Dear All About Jazz Readers,

If you're familiar with All About Jazz, you know that we've dedicated over two decades to supporting jazz as an art form, and more importantly, the creative musicians who make it. Our enduring commitment has made All About Jazz one of the most culturally important websites of its kind in the world reaching hundreds of thousands of readers every month. However, to expand our offerings and develop new means to foster jazz discovery we need your help.

You can become a sustaining member for a modest $20 and in return, we'll immediately hide those pesky Google ads PLUS deliver exclusive content and provide access to future articles for a full year! This combination will not only improve your AAJ experience, it will allow us to continue to rigorously build on the great work we first started in 1995. Read on to view our project ideas...

264

Paul Bley: Circles

AAJ Staff By

Sign in to view read count
Paul Bley's 1970 Synthesizer Show and 1972's Paul Bley and Scorpio are reissued jointly as Circles. Except for "Mr. Joy" from Synthesizer Show, all of the songs from these unconventional albums are presented here, featuring Bley's electronic experiments of the day. While the first half of the compilation sounds slightly dated at times, even humorous to modern ears, the second half is a better gauge of the unique advancements made by Bley in the '70s. No doubt, Bley was ahead of the electronic music curve when these albums were originally released in the heydays of fusion. In fact, many of the sounds heard on this compilation seemed to have guided not only jazz but the sounds of future film scores and video games of the late '70s and early '80s.

"The Archangel," the opening track on this compilation, is clearly a precursor to the high-pitched synthesized sounds heard on the Scarface soundtrack. "Nothing Ever Was, Anyway" has an eerie combination of Nintendo's The Legend of Zelda and the droid language of Star Wars ' R2D2. Still acclimating himself with the quirks of the early ARP synthesizers, Bley's solo spaces on the first-half of Circles are often experimental and rigid. On "Parks," for example, he has space and freedom to match new sounds with new patterns. Instead, he stumbles upon a basic blues riff that does little to excite the senses or define the synthesizer. This new instrument seemed not yet ready for improvisations.

By the second half of the compilation, Paul Bley and Scorpio, the synthesizer is more of a delightful side dish than the forced main course of Synthesizer Show. Tracks like "El Cordobes," "King Korn," and the truly out-there finale, "Ictus," move with a synthesized swagger that is less rigid electronics and more free flowing jazz.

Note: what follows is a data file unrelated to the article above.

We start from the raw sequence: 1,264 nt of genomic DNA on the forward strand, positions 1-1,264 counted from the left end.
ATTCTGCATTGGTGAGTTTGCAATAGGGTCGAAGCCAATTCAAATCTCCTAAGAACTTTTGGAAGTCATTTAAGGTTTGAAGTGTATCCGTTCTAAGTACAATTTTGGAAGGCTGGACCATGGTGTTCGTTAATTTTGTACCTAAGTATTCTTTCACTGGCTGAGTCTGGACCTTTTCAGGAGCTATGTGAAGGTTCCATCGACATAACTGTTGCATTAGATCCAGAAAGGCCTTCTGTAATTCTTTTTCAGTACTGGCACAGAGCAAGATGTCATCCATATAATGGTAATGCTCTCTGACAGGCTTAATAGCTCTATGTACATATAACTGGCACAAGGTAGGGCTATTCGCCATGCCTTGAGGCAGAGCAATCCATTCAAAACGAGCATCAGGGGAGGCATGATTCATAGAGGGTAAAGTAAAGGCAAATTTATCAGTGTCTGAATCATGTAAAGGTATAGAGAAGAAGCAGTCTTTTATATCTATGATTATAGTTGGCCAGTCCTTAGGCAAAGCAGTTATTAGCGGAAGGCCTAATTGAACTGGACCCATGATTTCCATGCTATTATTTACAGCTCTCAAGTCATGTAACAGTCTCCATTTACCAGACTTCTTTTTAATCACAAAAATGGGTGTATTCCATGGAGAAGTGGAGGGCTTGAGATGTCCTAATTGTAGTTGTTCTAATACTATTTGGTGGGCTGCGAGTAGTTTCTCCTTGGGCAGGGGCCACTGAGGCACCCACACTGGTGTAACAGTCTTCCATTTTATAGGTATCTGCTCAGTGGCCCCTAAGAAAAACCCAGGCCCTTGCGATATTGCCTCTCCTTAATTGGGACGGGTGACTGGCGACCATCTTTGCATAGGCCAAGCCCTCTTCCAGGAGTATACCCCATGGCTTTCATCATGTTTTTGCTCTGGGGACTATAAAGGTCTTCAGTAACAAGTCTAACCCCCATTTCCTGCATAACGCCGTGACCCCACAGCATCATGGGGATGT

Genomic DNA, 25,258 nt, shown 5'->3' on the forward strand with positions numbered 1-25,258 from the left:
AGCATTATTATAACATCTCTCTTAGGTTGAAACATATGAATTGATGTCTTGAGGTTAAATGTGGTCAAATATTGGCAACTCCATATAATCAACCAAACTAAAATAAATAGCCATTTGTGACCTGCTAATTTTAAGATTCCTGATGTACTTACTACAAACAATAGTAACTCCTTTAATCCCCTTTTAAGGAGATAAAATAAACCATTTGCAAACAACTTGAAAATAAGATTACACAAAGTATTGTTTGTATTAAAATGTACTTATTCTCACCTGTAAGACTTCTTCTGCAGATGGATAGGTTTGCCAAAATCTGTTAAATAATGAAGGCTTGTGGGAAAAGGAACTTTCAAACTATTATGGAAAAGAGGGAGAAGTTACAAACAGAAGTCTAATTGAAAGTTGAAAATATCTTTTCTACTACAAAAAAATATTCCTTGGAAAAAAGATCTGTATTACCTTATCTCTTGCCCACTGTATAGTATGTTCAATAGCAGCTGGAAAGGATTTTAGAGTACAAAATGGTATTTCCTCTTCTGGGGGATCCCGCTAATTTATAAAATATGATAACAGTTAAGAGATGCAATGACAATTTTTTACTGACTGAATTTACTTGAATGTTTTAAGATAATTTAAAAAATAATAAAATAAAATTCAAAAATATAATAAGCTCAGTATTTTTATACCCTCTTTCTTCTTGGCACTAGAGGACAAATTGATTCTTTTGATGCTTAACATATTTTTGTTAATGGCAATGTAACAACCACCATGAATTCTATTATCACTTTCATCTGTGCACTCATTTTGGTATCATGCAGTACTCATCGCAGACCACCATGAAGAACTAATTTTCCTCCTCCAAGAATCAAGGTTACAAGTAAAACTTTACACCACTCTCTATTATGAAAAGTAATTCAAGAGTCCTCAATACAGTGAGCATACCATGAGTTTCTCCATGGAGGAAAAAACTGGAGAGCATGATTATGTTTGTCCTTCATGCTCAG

The difference between the first and second album are also highlighted by the role of rhythm on each album. While Synthesizer Show featured different rhythm sections, the team of Dave Holland and Barry Altschul is present throughout Paul Bley and Scorpio. Their partnership with Bley on this album was more engrossing than any on the first set, providing better definitions of these new sounds and textures. The slow burn of "Syndrome" and "Gesture Without a Plot," for example, seem only possible when all the participants respond to a common goal with equal, deliberate vigor. Bley's wives, Carla Bley (first) and Annette Peacock (second), whose compositions are featured throughout this set, also appear on this compilation as vital elements to this new music.

~ Germein Linares


Track Listing: The Archangel/ Nothing Ever Was, Anyway/ Gary/ Snakes/ Parks/ Circles/ El Cordobes/ Capricorn/ King Korn/ Dreams/ Syndrome/ Gesture Without a Plot/ Ictus.

Personnel: Paul Bley- piano, synthesizer, Fender Rhodes; Dick Youngstein, Glen Moore, Dave Holland- bass; Steve Haas, Bobby Moses, Barry Altschul- drums.

Title: Circles | Year Released: 2004 | Record Label: Soul Note

Tags

comments powered by Disqus

Year in Review
Album Reviews
Film Reviews
Album Reviews
Podcast
Album Reviews
Profiles
Album Reviews
Read more articles
Play Blue

Play Blue

ECM Records
2014

buy
Annette

Annette

Hatology
2010

buy
 

Closer

ESP Disk
2009

buy
Barrage

Barrage

ESP Disk
2009

buy
About Time

About Time

Justin Time Records
2008

buy

Shop

Start your shopping here and you'll support All About Jazz in the process. Learn how.

Related Articles

Read In Between the Tumbling a Stillness Album Reviews
In Between the Tumbling a Stillness
By Karl Ackermann
February 20, 2019
Read Gary Album Reviews
Gary
By Dan McClenaghan
February 20, 2019
Read Perception Album Reviews
Perception
By Paul Rauch
February 20, 2019
Read I Love the Rhythm in a Riff Album Reviews
I Love the Rhythm in a Riff
By Mackenzie Horne
February 20, 2019
Read Head First Album Reviews
Head First
By Roger Farbey
February 20, 2019
Read New American Songbooks, Volume 2 Album Reviews
New American Songbooks, Volume 2
By Karl Ackermann
February 19, 2019
Read Live At JazzCase Album Reviews
Live At JazzCase
By Troy Dostert
February 19, 2019